When my chin is down, my eyes are closed and my hands are cupped over my ears, it’s a sure sign that I’m tasting. I know how odd I look, but the momentary calm helps me concentrate on flavors when there’s a new recipe at hand or a complex ingredient. I always taste chocolate this way, and every once in a while I lock myself in my sensory cocoon because I’ve come upon something unusual that I want to get to know better. A couple of months ago in Paris, it was a pastry from a new, strikingly designed patisserie in the Marais, Maison Aleph.
The morsel was called 1001 Feuilles (feuilles is French for leaves or layers),
one layer more than the classic mille-feuille; its name carries a hint of the tales of the Arabian Nights. It was square, about the size of a marker for a board game, and it was, all at once, chewy, buttery, sweet, creamy, a tad chunky, nuttish and precisely balanced. It straddled the territory between baklava and mille-feuille, and it spoke of place, although I couldn’t be certain where. From the patisserie’s name, I expected something Middle Eastern — aleph is the first letter of both the Hebrew and Arabic alphabets — and knowing that the pastry was built on phyllo dough should have confirmed its origins. But the filling seemed French, as did the deep flavor of butter. The sweet was neither fully French nor Middle Eastern, neither familiar nor completely new, and it captured my imagination.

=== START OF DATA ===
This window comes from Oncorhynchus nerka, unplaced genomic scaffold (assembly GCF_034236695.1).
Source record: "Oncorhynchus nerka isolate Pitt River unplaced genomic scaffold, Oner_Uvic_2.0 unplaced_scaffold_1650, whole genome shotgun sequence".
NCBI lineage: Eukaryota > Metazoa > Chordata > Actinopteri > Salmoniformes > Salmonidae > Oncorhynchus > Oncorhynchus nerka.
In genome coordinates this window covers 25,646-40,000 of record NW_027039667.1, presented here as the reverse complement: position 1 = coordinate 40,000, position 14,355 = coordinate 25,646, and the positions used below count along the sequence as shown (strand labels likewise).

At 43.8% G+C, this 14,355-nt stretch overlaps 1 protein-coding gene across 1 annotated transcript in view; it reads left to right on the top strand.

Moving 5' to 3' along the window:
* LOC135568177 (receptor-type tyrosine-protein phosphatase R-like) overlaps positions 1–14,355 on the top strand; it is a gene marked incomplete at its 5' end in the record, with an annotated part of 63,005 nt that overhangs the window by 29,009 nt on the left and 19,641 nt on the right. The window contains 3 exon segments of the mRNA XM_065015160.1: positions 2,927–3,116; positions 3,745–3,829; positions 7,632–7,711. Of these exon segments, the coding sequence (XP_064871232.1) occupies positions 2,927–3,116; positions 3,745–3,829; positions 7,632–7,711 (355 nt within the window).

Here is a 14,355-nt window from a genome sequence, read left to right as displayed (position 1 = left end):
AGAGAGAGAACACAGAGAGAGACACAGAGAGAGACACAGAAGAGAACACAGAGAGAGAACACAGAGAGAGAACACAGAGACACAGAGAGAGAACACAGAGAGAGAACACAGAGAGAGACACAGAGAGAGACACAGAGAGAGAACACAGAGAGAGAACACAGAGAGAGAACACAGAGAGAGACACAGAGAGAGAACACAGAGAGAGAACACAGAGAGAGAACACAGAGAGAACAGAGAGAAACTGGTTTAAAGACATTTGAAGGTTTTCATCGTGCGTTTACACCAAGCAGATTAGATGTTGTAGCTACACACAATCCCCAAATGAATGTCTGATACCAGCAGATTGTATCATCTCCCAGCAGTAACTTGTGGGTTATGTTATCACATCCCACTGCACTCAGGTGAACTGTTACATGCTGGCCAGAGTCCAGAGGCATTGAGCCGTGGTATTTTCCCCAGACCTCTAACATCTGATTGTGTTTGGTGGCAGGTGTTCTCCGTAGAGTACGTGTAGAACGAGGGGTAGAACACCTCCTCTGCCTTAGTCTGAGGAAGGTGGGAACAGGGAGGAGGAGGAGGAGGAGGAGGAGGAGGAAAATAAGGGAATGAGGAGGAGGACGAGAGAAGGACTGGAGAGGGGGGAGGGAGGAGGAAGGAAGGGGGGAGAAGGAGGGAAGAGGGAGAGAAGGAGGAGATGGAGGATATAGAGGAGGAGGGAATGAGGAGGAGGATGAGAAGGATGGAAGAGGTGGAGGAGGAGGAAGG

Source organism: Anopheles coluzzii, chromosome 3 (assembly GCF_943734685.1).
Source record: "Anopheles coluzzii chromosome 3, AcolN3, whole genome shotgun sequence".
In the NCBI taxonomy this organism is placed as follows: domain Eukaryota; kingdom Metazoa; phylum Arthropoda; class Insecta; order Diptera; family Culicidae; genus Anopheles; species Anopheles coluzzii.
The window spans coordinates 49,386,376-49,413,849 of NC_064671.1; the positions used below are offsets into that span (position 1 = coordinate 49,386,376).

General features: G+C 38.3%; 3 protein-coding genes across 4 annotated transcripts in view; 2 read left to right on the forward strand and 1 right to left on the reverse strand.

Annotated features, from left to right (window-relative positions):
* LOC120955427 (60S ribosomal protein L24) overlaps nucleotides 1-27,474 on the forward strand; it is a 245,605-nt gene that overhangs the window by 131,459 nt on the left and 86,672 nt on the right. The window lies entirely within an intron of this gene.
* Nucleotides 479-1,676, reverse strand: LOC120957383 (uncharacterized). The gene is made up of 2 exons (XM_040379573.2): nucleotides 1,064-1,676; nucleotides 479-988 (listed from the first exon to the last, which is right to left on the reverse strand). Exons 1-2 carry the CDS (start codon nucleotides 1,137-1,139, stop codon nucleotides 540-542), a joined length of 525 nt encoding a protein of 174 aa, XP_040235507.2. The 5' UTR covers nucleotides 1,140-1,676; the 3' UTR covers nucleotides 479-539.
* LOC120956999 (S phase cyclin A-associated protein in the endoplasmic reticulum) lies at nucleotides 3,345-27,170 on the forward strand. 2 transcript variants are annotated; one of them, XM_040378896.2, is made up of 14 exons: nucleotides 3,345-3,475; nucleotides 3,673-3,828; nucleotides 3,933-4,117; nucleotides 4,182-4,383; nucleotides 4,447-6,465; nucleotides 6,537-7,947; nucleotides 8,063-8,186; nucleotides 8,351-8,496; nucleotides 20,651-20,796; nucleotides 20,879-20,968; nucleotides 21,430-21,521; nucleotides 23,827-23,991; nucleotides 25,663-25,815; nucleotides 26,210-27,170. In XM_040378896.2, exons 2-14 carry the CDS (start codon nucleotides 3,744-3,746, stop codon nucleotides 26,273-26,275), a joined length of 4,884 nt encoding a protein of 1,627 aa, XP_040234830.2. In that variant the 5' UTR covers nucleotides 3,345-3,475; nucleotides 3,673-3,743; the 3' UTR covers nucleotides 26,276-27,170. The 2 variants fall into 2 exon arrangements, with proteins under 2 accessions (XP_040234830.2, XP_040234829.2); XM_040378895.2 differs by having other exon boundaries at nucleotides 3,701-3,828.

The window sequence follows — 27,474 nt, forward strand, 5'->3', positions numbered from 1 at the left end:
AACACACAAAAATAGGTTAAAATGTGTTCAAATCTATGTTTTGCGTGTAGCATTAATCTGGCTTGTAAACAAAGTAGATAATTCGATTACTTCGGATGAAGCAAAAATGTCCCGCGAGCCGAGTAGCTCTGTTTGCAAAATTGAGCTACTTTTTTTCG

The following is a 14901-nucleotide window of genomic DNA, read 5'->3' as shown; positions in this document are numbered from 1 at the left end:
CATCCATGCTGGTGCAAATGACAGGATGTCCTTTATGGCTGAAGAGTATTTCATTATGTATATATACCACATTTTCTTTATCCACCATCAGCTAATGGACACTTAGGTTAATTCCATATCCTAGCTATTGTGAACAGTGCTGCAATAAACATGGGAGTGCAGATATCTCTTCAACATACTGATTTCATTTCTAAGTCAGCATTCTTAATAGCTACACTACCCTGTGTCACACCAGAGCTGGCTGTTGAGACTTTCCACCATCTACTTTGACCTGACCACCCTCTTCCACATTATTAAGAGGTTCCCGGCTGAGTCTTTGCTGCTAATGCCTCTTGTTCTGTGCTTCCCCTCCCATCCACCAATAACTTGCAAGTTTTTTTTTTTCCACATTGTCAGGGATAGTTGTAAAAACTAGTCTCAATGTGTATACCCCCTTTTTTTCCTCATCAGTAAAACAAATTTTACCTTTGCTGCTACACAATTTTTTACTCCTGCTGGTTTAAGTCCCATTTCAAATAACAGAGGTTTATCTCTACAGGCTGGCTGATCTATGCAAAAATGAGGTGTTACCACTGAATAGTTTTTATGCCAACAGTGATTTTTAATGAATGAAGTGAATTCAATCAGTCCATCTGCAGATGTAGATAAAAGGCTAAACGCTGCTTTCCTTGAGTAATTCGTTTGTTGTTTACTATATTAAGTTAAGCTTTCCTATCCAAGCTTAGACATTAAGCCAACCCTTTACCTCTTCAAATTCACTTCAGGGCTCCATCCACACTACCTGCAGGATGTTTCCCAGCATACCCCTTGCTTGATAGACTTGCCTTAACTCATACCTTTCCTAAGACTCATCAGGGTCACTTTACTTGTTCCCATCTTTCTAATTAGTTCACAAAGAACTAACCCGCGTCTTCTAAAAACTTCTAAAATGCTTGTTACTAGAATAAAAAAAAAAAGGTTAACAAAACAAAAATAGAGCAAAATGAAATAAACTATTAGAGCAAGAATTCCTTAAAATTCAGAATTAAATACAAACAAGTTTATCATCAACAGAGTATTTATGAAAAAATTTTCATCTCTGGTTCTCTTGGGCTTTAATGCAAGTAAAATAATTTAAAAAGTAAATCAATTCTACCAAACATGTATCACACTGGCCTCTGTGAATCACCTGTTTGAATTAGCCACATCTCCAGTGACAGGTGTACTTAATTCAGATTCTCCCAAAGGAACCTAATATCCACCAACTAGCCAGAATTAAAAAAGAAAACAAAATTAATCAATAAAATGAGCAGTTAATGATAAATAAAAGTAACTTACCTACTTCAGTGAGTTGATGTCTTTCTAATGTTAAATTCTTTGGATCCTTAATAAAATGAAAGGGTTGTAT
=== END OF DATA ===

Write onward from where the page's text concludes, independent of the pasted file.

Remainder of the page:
When I met Myriam Sabet, Maison Aleph’s founder and owner, I learned how closely the traditions of East and West that shape her desserts mirror her own history. Now 41, she was born in Aleppo, Syria, went to college and graduate school in Canada and moved to France almost two decades ago, when, she says, she decided, “I was mature enough for Paris.” In 2014, Sabet, who worked in finance, turned her life upside down to learn about pastry. She studied with an elderly Syrian baker in Montreal, was certified in French pastry at a Paris school and, last July, opened Maison Aleph, a small shop that attracts dessert lovers from around the world. The day I was there with her, I heard French and English and Arabic, Hebrew, Japanese, Spanish and snippets of tongues I couldn’t place at all. Once having hoped for a career in foreign affairs, Sabet looked around the room, laughed and exclaimed, “Maybe that’s exactly what I’m doing now.”
Sabet makes about a half-dozen variations of the 1001 Feuilles, each with layers of phyllo sandwiching a nut mixture in the style of baklava. One has hazelnuts from the Piedmont, one almonds from Valencia, another pistachios from Iran. The feuilles that called to me was made with sesame and halvah. As it was for Sabet, halvah was a sweet from my childhood. In Brooklyn, where I grew up, we would get it sliced to order from rounds about the size of snare drums. I knew the rich, pressed sesame-seed confection solely as a candy, but the Maison Aleph recipe for the squares’ filling used it as an ingredient to be smoothed, baked and transformed by heat.
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